16| Credit Cards are Widely Accepted
Mastercard and Visa are commonly accepted at hotels, restaurants, shops, and even at HVV ticket machines!
As always, it is helpful to have cash in hand, just in case you run into places that are cash only.
17| Bring Your Own Bag
To tackle the issue of plastic bags pollution, the German government makes retailers charge customers for plastic bags. You will find that more and more shops, supermarkets, and drugstores don’t provide free plastic bags.
It is encouraged to bring your own reusable bags, but if you forget to bring one, some stores will offer bags made out of cotton, paper or jute, or charge a small fee (at least €0,5) for a plastic bag.
18| Beer is Sold at Grocery Stores
Germans’ love for beer is known worldwide. Unlike in Canada and the US where beer is only sold at liquor stores, you can buy them at grocery stores and supermarkets like Rewe and Edeka. In fact, all types of alcoholic drinks can be found at grocery stores!
Beer is displayed in crates, but feel free to grab just a few bottles.
19| Prepare Yourself For a Culinary Adventure
Most people don’t think of Hamburg as a culinary destination, but they should.
Home to 13 Michelin stars restaurants, Hamburg presents a wide range of gastronomic treats from traditional flavours and classic cuisine to creative twists and modern flares.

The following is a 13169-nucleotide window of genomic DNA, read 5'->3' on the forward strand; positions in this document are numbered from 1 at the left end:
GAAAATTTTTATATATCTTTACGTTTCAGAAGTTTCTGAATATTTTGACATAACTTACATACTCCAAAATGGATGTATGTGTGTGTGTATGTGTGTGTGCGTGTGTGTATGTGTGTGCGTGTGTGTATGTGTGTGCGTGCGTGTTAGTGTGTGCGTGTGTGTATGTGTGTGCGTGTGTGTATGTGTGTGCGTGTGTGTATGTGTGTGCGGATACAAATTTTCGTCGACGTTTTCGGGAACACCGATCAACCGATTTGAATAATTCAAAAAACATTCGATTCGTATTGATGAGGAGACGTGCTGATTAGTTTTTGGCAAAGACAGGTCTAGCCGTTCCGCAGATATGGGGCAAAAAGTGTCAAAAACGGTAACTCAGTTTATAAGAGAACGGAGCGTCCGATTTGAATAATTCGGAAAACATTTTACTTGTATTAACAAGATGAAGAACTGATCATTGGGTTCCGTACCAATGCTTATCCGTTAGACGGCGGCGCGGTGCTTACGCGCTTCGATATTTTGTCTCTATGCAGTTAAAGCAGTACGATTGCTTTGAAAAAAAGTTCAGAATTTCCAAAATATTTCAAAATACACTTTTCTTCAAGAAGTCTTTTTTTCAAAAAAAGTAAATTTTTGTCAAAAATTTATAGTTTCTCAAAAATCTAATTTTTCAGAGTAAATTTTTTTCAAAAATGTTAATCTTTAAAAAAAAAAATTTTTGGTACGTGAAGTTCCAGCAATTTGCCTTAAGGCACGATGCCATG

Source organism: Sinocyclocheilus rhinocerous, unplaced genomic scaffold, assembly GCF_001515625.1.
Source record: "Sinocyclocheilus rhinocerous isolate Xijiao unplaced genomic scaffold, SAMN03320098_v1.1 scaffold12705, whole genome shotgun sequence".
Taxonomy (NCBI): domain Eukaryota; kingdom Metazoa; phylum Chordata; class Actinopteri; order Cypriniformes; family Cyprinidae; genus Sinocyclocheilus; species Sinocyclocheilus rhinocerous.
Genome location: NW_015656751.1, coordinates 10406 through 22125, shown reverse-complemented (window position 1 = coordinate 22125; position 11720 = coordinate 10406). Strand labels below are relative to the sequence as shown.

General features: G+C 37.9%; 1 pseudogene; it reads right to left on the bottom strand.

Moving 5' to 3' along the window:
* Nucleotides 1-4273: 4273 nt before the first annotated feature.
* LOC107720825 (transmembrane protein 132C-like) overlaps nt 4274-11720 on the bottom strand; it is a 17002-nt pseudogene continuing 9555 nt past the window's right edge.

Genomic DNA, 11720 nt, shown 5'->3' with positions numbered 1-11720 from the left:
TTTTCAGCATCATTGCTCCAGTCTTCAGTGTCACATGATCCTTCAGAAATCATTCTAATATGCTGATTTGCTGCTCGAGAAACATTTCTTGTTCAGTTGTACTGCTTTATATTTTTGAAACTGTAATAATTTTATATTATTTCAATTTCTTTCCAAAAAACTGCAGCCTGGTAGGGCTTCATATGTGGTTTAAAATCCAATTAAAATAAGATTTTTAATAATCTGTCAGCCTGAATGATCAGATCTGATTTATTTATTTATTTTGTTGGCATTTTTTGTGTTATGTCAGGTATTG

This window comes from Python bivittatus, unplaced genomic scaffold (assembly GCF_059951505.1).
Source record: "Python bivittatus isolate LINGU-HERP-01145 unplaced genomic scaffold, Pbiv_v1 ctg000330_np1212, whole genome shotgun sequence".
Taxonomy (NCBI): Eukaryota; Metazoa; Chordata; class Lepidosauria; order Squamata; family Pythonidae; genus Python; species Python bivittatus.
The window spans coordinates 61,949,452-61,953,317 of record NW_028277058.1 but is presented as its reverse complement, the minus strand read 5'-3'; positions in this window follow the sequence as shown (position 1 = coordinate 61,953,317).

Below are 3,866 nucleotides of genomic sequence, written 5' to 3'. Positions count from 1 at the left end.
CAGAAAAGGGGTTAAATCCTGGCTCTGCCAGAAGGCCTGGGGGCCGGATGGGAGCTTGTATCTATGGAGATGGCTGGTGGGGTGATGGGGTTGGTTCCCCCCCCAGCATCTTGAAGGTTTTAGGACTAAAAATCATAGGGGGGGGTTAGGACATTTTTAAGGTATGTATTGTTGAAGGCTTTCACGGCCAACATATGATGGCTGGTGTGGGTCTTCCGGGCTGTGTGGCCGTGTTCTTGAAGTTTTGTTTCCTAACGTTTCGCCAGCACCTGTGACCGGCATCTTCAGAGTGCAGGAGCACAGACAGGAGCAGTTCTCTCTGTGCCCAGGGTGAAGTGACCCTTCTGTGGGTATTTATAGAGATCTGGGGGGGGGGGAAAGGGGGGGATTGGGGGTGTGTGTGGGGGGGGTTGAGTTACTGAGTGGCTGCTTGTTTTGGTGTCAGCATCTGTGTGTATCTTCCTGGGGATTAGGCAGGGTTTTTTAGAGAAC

In addition, local Hamburg food is not to be underestimated. Drawing on its maritime heritage and French influence, Hamburg has a few unique local dishes for you to try, including Franzbrötchen (French rolls), Currywurst (curried sausage), Labskaus (Seafarers’ stew of potatoes and cured beef mashed with beetroot) and Rote Grütze (mixed berries and cherry compote served with vanilla custard).
20| St. Pauli is The Buzzing Hub
Before deciding where to stay in Hamburg, you need to know that St. Pauli is where the party takes place. Yes, it is notoriously known for its nightlife and red light district (Reeperbahn), but St. Pauli has a lot more to offer.
In the south, there’s Landungsbrücken piers, overlooking the Elbe River. Ferries transport passengers to various different parts of the city. In the north, the Planten un Blomen park is a gorgeous green space to stroll around and escape daily routine.
Hip fashion boutiques and trendy cafes can be found in the narrow streets of Karolinenviertel. If theatre is your religion, Schmidts Tivoli and Operettenhaus deliver an entertaining night out.
So if you are looking for the best area to stay in Hamburg, St. Pauli is undeniably the place to be. There’s so much happening there and it is super close to major tourist attractions in Hamburg.
Hamburg is one of the best cities in Germany to visit for cultured travelers, foodies, and photographers. Remember these travel tips when planning your trip to Germany and you’ll enjoy a smooth, stress-free journey!